Hawaii braces for tropical storm Ana to become a hurricane – briefly

Tropical storm Ana should pass just to the south of the Hawaiian island chain and may clip the Big Island or the island of Kauai. 

Weather Underground/AP
This NOAA satellite image taken Thursday, Oct. 16, 2014 at 2:00 p.m. EDT shows tropical storm Ana 490 miles southeast of Hilo, Hawaii, with maximum winds of 60 miles per hour moving westward.

Tropical Storm Ana is expected to deliver heavy rain and potentially destructive winds to the southern half of Hawaii's Big Island in the next couple of days, meteorologists said Thursday.

Ana likely will become a hurricane by Friday evening but return to tropical storm strength Saturday morning, National Weather Service meteorologist Ray Tanabe said.

That's also when the storm is forecast to be closest to the island – about 85 to 90 miles offshore to the southwest.

The storm will be farther from the coast than predicted earlier, forecasters said Thursday. It also will be a hurricane for a shorter period than previously thought.

"Right now, we expect the main impacts to be on the Big Island," Tanabe said. The weather service has issued a tropical storm watch for the island.

The storm likely will bring 40 to 50 mph winds to the Big Island's Kau, Puna and South Kona districts. Tanabe warned that winds of this strength can blow down trees and knock out power.

The soil in the Kau district already is heavily saturated from recent thunderstorms, raising the risk of flooding there.

The weather service issued a flash flood watch for the entire state from Friday through Sunday, indicating flooding is possible anywhere in the archipelago, said Chris Brenchley, a weather service meteorologist.

Between 5 to 10 inches of rain may fall, though locally some areas could get 20 inches or more, he said.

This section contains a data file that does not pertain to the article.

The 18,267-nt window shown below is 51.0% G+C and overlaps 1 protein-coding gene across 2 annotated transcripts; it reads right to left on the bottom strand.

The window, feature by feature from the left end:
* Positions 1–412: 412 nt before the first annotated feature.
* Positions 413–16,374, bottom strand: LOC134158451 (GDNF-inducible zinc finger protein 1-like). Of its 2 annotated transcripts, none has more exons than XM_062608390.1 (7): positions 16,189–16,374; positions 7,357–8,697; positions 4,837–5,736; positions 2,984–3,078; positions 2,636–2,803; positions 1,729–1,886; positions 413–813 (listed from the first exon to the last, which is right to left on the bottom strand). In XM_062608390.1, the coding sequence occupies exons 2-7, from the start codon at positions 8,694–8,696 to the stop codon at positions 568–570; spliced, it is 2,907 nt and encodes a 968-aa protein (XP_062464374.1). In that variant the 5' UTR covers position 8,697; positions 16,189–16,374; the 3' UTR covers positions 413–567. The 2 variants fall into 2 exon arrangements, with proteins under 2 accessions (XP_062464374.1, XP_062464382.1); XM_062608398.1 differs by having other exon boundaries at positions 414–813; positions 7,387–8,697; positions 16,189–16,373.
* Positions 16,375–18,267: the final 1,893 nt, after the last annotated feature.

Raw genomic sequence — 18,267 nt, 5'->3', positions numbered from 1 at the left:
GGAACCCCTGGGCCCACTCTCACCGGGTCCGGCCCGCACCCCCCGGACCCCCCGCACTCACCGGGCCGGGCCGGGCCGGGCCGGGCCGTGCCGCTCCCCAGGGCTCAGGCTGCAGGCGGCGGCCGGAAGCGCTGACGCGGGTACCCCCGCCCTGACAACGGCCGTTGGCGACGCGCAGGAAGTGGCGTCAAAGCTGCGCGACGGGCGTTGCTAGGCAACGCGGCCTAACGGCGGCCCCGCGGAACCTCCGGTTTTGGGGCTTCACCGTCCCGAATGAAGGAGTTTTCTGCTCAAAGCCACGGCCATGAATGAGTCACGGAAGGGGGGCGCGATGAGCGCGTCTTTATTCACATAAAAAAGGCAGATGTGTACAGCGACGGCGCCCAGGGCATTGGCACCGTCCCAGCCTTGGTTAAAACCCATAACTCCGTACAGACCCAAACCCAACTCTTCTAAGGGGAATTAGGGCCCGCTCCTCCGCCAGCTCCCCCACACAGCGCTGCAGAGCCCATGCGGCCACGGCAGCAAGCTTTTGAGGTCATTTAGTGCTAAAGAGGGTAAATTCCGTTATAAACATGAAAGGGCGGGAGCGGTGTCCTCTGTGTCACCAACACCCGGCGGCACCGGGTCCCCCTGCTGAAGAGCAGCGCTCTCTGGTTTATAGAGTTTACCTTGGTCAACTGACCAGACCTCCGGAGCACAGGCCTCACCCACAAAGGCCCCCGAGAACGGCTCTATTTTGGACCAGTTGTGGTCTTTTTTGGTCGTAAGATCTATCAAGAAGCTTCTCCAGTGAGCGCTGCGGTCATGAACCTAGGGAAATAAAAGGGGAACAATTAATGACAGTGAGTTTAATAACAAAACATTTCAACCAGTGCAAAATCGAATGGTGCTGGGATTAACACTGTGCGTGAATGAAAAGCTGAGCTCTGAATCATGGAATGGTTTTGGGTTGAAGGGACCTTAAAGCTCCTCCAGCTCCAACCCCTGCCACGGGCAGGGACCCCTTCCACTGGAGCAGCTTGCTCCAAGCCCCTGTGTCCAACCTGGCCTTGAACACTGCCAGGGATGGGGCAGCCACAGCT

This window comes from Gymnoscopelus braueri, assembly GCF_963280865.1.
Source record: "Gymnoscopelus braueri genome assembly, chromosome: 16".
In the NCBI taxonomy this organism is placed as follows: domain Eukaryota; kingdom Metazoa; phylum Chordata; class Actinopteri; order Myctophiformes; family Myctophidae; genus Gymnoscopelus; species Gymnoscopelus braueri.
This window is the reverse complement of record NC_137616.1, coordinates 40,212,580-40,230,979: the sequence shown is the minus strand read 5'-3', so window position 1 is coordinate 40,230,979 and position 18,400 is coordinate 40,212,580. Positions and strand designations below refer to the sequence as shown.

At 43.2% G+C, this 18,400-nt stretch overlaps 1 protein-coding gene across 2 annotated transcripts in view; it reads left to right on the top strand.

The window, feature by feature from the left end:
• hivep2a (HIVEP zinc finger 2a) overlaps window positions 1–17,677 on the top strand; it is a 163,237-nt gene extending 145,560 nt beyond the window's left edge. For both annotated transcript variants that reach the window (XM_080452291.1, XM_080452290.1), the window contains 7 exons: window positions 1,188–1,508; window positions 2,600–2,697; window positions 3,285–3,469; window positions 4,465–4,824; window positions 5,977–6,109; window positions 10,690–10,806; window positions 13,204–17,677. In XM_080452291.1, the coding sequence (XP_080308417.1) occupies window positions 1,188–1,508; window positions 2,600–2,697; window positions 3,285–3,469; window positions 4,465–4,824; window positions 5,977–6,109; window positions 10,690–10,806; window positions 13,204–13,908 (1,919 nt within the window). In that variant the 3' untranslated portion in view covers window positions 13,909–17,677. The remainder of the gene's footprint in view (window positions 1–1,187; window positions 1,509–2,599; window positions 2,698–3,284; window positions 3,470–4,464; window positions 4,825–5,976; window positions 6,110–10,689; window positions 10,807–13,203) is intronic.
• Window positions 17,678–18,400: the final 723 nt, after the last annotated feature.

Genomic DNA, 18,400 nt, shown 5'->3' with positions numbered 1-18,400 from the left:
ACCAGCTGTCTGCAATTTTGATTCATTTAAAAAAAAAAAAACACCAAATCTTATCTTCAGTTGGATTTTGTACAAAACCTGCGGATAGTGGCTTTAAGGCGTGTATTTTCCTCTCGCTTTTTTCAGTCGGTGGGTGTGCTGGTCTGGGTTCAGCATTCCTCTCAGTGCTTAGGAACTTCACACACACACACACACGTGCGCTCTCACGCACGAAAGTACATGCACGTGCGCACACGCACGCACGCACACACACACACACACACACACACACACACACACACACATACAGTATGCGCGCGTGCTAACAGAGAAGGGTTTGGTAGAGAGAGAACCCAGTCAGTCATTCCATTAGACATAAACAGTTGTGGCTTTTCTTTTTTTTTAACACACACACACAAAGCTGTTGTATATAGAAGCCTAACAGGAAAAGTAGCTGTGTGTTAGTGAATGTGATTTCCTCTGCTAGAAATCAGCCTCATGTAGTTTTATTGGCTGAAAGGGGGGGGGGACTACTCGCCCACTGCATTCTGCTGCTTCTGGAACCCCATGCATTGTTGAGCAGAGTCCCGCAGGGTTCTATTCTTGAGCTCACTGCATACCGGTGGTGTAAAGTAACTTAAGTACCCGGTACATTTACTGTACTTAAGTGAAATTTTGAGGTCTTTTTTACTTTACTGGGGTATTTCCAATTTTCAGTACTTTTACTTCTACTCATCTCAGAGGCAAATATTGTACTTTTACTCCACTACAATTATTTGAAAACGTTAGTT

Ana (AH - nah) is expected to lose some power as it moves northwest along the island chain.

It could bring 40 mph to 50 mph winds to Oahu – which is home to Honolulu, the state's biggest city – and Kauai. Gusts could reach up to 75 mph near the storm's center.

"It will weaken, but it still will be packing some pretty strong winds," Tanabe said.

The current forecast calls for Ana to approach Oahu and Kauai more closely than the Big Island, but it will likely be a tropical storm and not a hurricane at that point.

You've read  of  free articles. Subscribe to continue.
Real news can be honest, hopeful, credible, constructive.
What is the Monitor difference? Tackling the tough headlines – with humanity. Listening to sources – with respect. Seeing the story that others are missing by reporting what so often gets overlooked: the values that connect us. That’s Monitor reporting – news that changes how you see the world.

Dear Reader,

About a year ago, I happened upon this statement about the Monitor in the Harvard Business Review – under the charming heading of “do things that don’t interest you”:

“Many things that end up” being meaningful, writes social scientist Joseph Grenny, “have come from conference workshops, articles, or online videos that began as a chore and ended with an insight. My work in Kenya, for example, was heavily influenced by a Christian Science Monitor article I had forced myself to read 10 years earlier. Sometimes, we call things ‘boring’ simply because they lie outside the box we are currently in.”

If you were to come up with a punchline to a joke about the Monitor, that would probably be it. We’re seen as being global, fair, insightful, and perhaps a bit too earnest. We’re the bran muffin of journalism.

But you know what? We change lives. And I’m going to argue that we change lives precisely because we force open that too-small box that most human beings think they live in.

The Monitor is a peculiar little publication that’s hard for the world to figure out. We’re run by a church, but we’re not only for church members and we’re not about converting people. We’re known as being fair even as the world becomes as polarized as at any time since the newspaper’s founding in 1908.

We have a mission beyond circulation, we want to bridge divides. We’re about kicking down the door of thought everywhere and saying, “You are bigger and more capable than you realize. And we can prove it.”

If you’re looking for bran muffin journalism, you can subscribe to the Monitor for $15. You’ll get the Monitor Weekly magazine, the Monitor Daily email, and unlimited access to CSMonitor.com.

QR Code to Hawaii braces for tropical storm Ana to become a hurricane – briefly
Read this article in
QR Code to Subscription page
Start your subscription today